Almost 30% of women in medicine experience sexual harassment

New research shows that while 4 percent of men in academic medicine endure sexual harassment, nearly 30 percent of women in the same field do, according to Reuters.

The finding comes from a study in the Journal of the American Medical Association. Researchers surveyed 1,719 individuals who had received the National Institutes of Health's K08 and K23 grants — which give career support to young researchers — between 2006 and 2009. Around 1,000 recipients responded.

Here are three findings from the study and its related background.

1. Thirty percent of females reported experiencing sexual harassment of some kind — whether through unwanted sexual comments, attentions or advances — at some point in their career. Nearly 50 percent of these females claimed the experience had negatively impacted their career.

2. According to the new JAMA study, 70 percent of women said they'd seen gender bias in the workplace, and 66 percent said they'd personally endured it. Comparatively, 22 percent of males noticed a gender bias in the workplace. Only 10 percent of men said they'd personally experienced it.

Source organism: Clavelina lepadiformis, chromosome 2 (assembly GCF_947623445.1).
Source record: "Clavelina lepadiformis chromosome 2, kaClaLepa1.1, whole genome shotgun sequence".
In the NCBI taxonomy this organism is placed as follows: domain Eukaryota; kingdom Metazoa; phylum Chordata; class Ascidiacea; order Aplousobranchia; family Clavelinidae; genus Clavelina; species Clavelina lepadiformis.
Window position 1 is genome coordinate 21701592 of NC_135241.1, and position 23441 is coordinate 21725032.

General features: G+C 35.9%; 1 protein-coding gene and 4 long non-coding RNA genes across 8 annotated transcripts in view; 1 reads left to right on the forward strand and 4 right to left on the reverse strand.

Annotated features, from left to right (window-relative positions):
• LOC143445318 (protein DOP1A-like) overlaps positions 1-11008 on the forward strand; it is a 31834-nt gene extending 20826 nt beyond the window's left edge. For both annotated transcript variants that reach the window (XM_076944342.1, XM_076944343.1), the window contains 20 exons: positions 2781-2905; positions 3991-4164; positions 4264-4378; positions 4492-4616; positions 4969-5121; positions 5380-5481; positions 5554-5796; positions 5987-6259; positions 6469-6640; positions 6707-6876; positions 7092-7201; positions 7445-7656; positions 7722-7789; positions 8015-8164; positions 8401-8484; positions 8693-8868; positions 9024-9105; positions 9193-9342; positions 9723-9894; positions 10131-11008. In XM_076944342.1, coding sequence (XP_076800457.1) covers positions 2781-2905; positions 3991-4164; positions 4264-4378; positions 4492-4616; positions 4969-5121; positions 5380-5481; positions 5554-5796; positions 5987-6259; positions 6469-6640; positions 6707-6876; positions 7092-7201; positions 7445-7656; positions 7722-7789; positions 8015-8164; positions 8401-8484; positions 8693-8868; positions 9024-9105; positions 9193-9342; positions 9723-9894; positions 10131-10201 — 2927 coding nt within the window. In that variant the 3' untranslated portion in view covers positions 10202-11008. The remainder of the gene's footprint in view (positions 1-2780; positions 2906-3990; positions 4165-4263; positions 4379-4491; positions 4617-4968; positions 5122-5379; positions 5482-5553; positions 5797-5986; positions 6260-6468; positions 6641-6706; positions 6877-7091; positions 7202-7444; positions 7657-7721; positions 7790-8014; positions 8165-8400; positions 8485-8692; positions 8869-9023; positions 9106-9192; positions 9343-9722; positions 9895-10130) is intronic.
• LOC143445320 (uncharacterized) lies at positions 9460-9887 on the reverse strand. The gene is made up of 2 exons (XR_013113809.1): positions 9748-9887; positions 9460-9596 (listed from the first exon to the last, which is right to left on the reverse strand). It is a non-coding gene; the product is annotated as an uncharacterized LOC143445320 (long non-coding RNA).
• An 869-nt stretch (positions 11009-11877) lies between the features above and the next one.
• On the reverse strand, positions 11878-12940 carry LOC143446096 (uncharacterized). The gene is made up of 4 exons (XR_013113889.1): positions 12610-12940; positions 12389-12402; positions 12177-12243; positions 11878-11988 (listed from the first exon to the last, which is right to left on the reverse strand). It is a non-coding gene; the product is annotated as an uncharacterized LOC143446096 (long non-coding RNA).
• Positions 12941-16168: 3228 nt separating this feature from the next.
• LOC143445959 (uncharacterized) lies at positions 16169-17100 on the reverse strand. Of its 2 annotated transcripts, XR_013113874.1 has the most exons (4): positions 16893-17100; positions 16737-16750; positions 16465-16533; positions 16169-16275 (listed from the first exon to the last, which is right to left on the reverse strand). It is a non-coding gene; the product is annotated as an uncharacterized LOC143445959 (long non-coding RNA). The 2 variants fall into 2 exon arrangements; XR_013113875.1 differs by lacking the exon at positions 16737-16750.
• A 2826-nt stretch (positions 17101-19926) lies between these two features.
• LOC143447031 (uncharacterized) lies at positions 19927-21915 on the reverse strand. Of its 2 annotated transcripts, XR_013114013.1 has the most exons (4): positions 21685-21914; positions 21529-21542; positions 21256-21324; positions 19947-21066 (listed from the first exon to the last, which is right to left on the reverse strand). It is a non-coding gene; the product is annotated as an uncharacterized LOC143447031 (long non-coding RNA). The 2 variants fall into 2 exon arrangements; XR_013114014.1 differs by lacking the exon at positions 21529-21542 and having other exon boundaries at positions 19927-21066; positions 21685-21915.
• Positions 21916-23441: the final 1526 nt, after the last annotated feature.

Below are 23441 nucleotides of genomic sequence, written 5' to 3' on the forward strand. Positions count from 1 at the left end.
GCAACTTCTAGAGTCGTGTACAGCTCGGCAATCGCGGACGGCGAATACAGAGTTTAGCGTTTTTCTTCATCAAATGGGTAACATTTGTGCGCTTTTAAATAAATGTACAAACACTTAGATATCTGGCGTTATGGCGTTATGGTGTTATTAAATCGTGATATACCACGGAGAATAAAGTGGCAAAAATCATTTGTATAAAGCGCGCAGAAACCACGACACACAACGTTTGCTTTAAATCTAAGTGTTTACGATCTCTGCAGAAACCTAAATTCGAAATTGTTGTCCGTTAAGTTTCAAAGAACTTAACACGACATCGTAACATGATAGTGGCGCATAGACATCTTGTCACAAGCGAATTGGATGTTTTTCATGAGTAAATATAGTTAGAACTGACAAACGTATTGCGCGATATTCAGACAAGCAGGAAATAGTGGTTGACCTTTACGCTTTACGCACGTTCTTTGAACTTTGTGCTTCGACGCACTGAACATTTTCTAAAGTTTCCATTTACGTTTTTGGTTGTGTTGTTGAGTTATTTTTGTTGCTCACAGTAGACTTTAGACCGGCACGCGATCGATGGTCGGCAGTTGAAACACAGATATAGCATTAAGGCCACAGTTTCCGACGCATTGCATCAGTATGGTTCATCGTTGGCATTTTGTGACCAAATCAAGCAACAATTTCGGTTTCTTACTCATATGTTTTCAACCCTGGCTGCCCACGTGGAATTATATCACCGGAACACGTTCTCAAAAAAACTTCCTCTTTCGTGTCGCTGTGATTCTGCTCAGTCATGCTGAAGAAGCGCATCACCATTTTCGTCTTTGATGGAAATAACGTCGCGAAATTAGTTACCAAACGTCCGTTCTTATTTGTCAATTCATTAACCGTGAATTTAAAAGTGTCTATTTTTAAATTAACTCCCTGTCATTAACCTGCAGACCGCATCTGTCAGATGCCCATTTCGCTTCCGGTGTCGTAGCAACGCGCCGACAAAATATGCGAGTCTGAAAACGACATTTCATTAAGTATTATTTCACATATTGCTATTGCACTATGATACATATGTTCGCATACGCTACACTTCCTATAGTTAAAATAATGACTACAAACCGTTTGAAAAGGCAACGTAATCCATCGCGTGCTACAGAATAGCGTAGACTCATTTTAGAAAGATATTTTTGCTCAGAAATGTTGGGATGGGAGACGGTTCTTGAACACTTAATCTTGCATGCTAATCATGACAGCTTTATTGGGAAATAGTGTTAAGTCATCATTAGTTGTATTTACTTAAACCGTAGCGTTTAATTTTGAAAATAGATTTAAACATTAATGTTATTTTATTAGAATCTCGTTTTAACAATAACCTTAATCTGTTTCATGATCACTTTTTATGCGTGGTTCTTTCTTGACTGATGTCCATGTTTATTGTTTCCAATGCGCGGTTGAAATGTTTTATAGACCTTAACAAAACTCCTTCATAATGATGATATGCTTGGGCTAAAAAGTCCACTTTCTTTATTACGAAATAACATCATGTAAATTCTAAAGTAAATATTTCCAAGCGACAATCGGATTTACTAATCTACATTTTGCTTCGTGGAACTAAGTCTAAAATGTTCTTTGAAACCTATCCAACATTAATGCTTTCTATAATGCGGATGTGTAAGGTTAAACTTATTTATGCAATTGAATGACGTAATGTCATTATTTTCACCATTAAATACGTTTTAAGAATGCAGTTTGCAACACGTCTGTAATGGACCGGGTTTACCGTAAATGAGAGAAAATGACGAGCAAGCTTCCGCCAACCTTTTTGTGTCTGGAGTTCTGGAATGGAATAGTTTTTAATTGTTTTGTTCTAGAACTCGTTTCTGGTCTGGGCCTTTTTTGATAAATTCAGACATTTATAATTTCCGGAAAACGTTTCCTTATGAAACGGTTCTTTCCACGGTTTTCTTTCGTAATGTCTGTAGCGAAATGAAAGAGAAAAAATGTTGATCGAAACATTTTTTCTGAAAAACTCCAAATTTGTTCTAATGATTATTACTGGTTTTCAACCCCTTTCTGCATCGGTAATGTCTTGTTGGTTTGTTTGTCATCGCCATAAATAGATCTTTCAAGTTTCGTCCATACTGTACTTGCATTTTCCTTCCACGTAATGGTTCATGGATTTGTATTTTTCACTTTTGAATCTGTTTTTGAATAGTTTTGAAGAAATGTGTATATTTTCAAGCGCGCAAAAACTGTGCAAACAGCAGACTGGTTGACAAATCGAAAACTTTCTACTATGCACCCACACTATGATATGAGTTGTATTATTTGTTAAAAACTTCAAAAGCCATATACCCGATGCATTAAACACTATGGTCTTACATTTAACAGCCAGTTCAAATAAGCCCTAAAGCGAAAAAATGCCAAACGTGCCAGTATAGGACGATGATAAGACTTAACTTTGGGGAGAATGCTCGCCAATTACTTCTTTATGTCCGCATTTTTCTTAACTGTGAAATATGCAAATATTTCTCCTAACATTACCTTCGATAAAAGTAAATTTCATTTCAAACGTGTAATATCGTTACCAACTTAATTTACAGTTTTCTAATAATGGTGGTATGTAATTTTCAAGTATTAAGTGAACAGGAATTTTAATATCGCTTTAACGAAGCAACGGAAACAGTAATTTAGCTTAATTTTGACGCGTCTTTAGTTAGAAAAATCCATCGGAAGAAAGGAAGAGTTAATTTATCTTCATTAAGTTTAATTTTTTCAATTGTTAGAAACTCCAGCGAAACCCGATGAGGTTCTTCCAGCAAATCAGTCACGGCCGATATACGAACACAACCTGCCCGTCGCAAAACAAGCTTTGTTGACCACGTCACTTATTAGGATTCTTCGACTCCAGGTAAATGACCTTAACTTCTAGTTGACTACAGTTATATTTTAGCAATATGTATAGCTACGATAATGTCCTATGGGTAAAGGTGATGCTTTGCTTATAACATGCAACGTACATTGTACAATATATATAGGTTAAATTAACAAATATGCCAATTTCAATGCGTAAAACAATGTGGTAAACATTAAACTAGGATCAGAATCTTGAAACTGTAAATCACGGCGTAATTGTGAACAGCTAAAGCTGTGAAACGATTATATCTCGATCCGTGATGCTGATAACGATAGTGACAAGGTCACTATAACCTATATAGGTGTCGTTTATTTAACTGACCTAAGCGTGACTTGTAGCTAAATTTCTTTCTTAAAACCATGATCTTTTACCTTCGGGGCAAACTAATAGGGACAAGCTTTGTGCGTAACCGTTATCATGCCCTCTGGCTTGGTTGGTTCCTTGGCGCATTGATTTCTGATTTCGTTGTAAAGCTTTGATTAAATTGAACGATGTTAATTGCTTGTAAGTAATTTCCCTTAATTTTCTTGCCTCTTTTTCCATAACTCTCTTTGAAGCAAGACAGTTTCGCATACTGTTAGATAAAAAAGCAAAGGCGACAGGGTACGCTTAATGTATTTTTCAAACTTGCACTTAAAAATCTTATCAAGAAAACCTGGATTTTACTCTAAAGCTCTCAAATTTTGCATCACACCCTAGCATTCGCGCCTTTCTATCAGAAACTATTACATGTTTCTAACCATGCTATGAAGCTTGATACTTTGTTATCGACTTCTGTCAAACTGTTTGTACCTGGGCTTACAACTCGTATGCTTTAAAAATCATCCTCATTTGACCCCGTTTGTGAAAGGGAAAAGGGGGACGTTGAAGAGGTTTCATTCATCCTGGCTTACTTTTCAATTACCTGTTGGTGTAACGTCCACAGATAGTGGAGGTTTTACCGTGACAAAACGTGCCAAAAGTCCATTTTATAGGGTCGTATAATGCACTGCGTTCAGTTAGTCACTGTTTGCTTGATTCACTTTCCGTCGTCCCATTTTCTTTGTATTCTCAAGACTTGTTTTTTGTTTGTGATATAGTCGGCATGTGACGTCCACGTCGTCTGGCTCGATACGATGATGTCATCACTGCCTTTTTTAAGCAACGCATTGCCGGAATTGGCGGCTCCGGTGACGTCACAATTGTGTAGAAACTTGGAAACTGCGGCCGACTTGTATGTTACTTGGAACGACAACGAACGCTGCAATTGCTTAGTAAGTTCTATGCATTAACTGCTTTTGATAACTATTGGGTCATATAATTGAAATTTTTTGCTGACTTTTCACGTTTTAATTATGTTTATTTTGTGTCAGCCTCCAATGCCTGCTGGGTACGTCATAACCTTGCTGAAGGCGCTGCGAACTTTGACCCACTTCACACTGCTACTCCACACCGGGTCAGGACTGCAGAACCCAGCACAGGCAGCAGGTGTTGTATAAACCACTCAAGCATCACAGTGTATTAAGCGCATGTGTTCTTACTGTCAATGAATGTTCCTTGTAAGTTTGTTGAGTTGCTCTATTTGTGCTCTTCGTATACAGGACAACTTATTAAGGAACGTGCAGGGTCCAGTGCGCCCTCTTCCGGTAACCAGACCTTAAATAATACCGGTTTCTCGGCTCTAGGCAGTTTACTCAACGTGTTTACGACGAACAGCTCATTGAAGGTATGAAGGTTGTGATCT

3. A similar 1995 study found 5 percent of males and more than 50 percent of females in academic medicine faculty positions had experienced sexual harassment. Reshma Jagsi, MD, the lead author of the new JAMA study, pointed out that the women in 1995 had started their careers when less than 10 percent of medical school classes were female. "I really thought that harassment would be much less commonly experienced by women in our sample, who went to medical school when the proportion of women among medical students had exceeded 40 percent," Dr. Jagsi said, according to the report.

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